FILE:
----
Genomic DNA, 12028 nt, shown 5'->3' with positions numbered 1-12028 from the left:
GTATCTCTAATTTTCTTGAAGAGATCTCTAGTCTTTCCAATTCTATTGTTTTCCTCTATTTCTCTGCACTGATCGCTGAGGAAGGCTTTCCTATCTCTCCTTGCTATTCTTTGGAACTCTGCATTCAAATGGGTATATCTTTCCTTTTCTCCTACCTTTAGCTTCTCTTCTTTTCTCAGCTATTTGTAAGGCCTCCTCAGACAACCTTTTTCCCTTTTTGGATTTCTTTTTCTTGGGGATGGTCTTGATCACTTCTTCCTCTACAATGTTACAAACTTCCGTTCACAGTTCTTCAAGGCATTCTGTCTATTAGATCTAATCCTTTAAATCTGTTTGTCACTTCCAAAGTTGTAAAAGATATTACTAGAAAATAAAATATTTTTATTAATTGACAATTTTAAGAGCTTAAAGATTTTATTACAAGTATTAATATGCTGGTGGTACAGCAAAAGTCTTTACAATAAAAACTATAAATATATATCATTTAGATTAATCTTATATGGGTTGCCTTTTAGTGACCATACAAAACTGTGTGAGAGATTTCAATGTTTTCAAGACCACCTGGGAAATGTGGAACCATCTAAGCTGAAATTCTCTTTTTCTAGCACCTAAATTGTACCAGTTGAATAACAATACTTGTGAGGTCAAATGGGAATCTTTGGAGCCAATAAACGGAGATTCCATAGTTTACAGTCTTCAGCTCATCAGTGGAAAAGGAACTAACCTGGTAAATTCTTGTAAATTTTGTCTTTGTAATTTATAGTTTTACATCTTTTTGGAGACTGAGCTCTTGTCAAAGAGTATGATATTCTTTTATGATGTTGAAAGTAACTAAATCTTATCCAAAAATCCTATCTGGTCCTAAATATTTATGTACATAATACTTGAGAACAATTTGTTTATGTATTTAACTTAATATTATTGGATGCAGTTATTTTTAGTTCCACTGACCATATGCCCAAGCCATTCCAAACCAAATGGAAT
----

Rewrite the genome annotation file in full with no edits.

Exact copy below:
Genomic DNA, 12028 nt, shown 5'->3' with positions numbered 1-12028 from the left:
GTATCTCTAATTTTCTTGAAGAGATCTCTAGTCTTTCCAATTCTATTGTTTTCCTCTATTTCTCTGCACTGATCGCTGAGGAAGGCTTTCCTATCTCTCCTTGCTATTCTTTGGAACTCTGCATTCAAATGGGTATATCTTTCCTTTTCTCCTACCTTTAGCTTCTCTTCTTTTCTCAGCTATTTGTAAGGCCTCCTCAGACAACCTTTTTCCCTTTTTGGATTTCTTTTTCTTGGGGATGGTCTTGATCACTTCTTCCTCTACAATGTTACAAACTTCCGTTCACAGTTCTTCAAGGCATTCTGTCTATTAGATCTAATCCTTTAAATCTGTTTGTCACTTCCAAAGTTGTAAAAGATATTACTAGAAAATAAAATATTTTTATTAATTGACAATTTTAAGAGCTTAAAGATTTTATTACAAGTATTAATATGCTGGTGGTACAGCAAAAGTCTTTACAATAAAAACTATAAATATATATCATTTAGATTAATCTTATATGGGTTGCCTTTTAGTGACCATACAAAACTGTGTGAGAGATTTCAATGTTTTCAAGACCACCTGGGAAATGTGGAACCATCTAAGCTGAAATTCTCTTTTTCTAGCACCTAAATTGTACCAGTTGAATAACAATACTTGTGAGGTCAAATGGGAATCTTTGGAGCCAATAAACGGAGATTCCATAGTTTACAGTCTTCAGCTCATCAGTGGAAAAGGAACTAACCTGGTAAATTCTTGTAAATTTTGTCTTTGTAATTTATAGTTTTACATCTTTTTGGAGACTGAGCTCTTGTCAAAGAGTATGATATTCTTTTATGATGTTGAAAGTAACTAAATCTTATCCAAAAATCCTATCTGGTCCTAAATATTTATGTACATAATACTTGAGAACAATTTGTTTATGTATTTAACTTAATATTATTGGATGCAGTTATTTTTAGTTCCACTGACCATATGCCCAAGCCATTCCAAACCAAATGGAAT